- @B.ClayShannon Random forests is a machine learning method. His question totally belongs here.
- I have never heard of a rule of thumb ratio between the number of trees and tree depth. Generally you want as many trees as will improve your model. The depth of the tree should be enough to split each node to your desired number of observations.
- @TimBiegeleisen here's my thumb rule :)
- There has been some work that says best depth is 5-8 splits. It is, of course, problem and data dependent. Think about the response as a surface with a multivariate input, and each leaf as wanting to split on regions with highest magnitude of slope. If you have enough points to inform the math, then more splits will be made to represent the surface until you hit a "max depth" wall. If your data is sparse enough or noisy enough, then it can't cleanly detect slope, and isn't going to split as well. If there is a relationship, it also relates to mtry - the number of columns informing split.
- Thank you so much for the explanation. I could understand to some extent what you mean, however, since I am still getting used to this whole concept of developing random forest models, I have a few more questions based on your answer. What exactly is the tree correlation and how do you measure it? Is the OOB estimate and ensemble error the same things? Since these could be very basic, you could let me know if there is an article if I can read up to understand the terms better.Thanks a lot!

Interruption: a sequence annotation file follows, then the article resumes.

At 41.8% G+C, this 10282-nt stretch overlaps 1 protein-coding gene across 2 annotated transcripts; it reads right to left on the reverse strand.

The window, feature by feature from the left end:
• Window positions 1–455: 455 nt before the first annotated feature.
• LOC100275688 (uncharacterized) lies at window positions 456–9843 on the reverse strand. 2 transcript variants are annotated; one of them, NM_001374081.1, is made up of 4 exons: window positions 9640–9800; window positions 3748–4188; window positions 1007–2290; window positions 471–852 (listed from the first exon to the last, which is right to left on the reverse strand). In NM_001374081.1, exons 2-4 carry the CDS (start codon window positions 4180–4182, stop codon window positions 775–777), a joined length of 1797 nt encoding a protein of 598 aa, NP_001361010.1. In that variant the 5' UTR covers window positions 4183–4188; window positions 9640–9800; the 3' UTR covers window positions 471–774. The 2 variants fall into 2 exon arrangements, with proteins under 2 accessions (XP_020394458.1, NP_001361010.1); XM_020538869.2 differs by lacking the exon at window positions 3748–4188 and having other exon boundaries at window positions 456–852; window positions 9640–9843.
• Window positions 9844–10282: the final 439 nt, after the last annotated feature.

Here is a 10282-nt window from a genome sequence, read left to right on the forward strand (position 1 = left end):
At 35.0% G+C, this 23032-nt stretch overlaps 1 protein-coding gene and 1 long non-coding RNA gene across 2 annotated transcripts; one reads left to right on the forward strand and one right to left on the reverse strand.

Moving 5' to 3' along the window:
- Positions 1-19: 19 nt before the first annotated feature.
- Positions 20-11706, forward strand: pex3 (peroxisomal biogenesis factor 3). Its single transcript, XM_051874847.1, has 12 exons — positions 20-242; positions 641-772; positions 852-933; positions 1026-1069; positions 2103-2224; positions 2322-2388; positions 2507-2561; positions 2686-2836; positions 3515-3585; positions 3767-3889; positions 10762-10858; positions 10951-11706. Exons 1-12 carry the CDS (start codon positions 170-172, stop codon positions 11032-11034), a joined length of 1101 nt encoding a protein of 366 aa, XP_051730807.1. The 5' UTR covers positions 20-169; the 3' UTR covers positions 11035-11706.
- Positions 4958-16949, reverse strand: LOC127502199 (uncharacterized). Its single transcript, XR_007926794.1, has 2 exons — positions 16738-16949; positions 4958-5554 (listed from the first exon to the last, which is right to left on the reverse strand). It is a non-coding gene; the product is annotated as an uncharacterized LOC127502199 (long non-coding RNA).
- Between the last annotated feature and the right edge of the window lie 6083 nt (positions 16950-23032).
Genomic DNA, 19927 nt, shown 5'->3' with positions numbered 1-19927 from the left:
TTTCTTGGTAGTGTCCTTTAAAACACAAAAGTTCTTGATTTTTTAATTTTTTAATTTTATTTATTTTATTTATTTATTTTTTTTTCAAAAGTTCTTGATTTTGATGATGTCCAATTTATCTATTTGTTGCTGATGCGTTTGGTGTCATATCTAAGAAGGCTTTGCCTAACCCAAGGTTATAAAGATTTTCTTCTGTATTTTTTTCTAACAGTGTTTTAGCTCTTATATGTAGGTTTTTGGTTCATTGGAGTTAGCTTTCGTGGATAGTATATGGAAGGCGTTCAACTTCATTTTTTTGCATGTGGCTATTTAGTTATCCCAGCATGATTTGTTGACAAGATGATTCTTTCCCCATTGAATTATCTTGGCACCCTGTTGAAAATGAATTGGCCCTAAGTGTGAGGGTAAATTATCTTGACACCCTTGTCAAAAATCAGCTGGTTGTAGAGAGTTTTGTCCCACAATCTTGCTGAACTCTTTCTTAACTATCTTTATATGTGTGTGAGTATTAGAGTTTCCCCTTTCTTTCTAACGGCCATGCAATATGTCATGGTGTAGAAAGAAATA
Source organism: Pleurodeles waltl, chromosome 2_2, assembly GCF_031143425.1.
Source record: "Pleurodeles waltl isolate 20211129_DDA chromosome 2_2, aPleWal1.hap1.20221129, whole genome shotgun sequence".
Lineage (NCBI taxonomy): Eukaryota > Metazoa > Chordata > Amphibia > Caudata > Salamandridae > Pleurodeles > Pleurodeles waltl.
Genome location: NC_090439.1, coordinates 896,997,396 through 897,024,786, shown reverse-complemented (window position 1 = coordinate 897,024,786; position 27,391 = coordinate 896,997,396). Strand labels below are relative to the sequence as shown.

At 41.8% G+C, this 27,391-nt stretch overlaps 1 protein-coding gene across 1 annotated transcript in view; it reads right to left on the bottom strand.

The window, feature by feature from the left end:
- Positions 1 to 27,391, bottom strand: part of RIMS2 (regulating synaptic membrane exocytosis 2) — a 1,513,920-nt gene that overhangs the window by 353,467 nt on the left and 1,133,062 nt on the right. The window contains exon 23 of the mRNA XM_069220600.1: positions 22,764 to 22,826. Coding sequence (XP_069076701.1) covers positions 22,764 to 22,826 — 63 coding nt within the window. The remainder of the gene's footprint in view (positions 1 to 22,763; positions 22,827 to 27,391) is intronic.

- Tree correlation means that 2 trees are correlated in terms of predictor variable on which split is made. In bagging, OOB(out of bag) means that on average,we are able to use only 2/3rd of our dataset for building our tree and rest 1/3rd are not used. So we are trying to make prediction from OOB 1/3rd dataset.
- thanks, this looks great, nice tip! But for me it didn't work, setting sampsize to .1, .2, .3, etc. didn't result in lower mse or higher rsq, not even for 5000 trees. It was only negligibly lower for .5 (3.371 instead of the default 3.377 :-)).